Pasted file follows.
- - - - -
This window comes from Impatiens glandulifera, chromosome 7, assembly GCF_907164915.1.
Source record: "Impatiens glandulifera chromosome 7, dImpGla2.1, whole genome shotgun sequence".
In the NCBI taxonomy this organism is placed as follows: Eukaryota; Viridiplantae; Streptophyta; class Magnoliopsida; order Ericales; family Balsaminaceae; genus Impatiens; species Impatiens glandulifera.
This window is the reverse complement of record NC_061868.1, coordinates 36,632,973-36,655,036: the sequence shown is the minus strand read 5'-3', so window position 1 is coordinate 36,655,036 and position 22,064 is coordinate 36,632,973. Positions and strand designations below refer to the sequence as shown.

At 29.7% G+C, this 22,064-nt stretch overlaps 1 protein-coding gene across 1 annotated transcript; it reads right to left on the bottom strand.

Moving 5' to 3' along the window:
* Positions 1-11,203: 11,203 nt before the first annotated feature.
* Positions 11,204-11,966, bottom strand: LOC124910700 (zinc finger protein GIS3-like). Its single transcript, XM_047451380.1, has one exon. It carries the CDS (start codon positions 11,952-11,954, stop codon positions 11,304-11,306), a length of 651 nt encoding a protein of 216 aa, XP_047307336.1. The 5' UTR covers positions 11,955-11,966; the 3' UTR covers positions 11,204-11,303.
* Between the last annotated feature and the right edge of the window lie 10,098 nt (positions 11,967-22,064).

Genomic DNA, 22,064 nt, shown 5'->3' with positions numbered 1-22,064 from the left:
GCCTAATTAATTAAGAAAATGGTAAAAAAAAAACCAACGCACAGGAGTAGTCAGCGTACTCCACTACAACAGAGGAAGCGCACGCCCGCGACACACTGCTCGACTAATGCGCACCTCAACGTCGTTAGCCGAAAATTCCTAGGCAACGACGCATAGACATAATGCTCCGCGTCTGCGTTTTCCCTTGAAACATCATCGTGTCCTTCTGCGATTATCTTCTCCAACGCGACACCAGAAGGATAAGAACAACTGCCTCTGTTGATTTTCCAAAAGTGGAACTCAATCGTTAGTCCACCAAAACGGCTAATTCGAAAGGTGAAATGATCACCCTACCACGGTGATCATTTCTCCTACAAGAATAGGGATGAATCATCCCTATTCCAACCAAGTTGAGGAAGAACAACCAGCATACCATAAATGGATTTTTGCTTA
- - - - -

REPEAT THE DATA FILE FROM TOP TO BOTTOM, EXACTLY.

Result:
This window comes from Impatiens glandulifera, chromosome 7, assembly GCF_907164915.1.
Source record: "Impatiens glandulifera chromosome 7, dImpGla2.1, whole genome shotgun sequence".
In the NCBI taxonomy this organism is placed as follows: Eukaryota; Viridiplantae; Streptophyta; class Magnoliopsida; order Ericales; family Balsaminaceae; genus Impatiens; species Impatiens glandulifera.
This window is the reverse complement of record NC_061868.1, coordinates 36,632,973-36,655,036: the sequence shown is the minus strand read 5'-3', so window position 1 is coordinate 36,655,036 and position 22,064 is coordinate 36,632,973. Positions and strand designations below refer to the sequence as shown.

At 29.7% G+C, this 22,064-nt stretch overlaps 1 protein-coding gene across 1 annotated transcript; it reads right to left on the bottom strand.

Moving 5' to 3' along the window:
* Positions 1-11,203: 11,203 nt before the first annotated feature.
* Positions 11,204-11,966, bottom strand: LOC124910700 (zinc finger protein GIS3-like). Its single transcript, XM_047451380.1, has one exon. It carries the CDS (start codon positions 11,952-11,954, stop codon positions 11,304-11,306), a length of 651 nt encoding a protein of 216 aa, XP_047307336.1. The 5' UTR covers positions 11,955-11,966; the 3' UTR covers positions 11,204-11,303.
* Between the last annotated feature and the right edge of the window lie 10,098 nt (positions 11,967-22,064).

Genomic DNA, 22,064 nt, shown 5'->3' with positions numbered 1-22,064 from the left:
GCCTAATTAATTAAGAAAATGGTAAAAAAAAAACCAACGCACAGGAGTAGTCAGCGTACTCCACTACAACAGAGGAAGCGCACGCCCGCGACACACTGCTCGACTAATGCGCACCTCAACGTCGTTAGCCGAAAATTCCTAGGCAACGACGCATAGACATAATGCTCCGCGTCTGCGTTTTCCCTTGAAACATCATCGTGTCCTTCTGCGATTATCTTCTCCAACGCGACACCAGAAGGATAAGAACAACTGCCTCTGTTGATTTTCCAAAAGTGGAACTCAATCGTTAGTCCACCAAAACGGCTAATTCGAAAGGTGAAATGATCACCCTACCACGGTGATCATTTCTCCTACAAGAATAGGGATGAATCATCCCTATTCCAACCAAGTTGAGGAAGAACAACCAGCATACCATAAATGGATTTTTGCTTA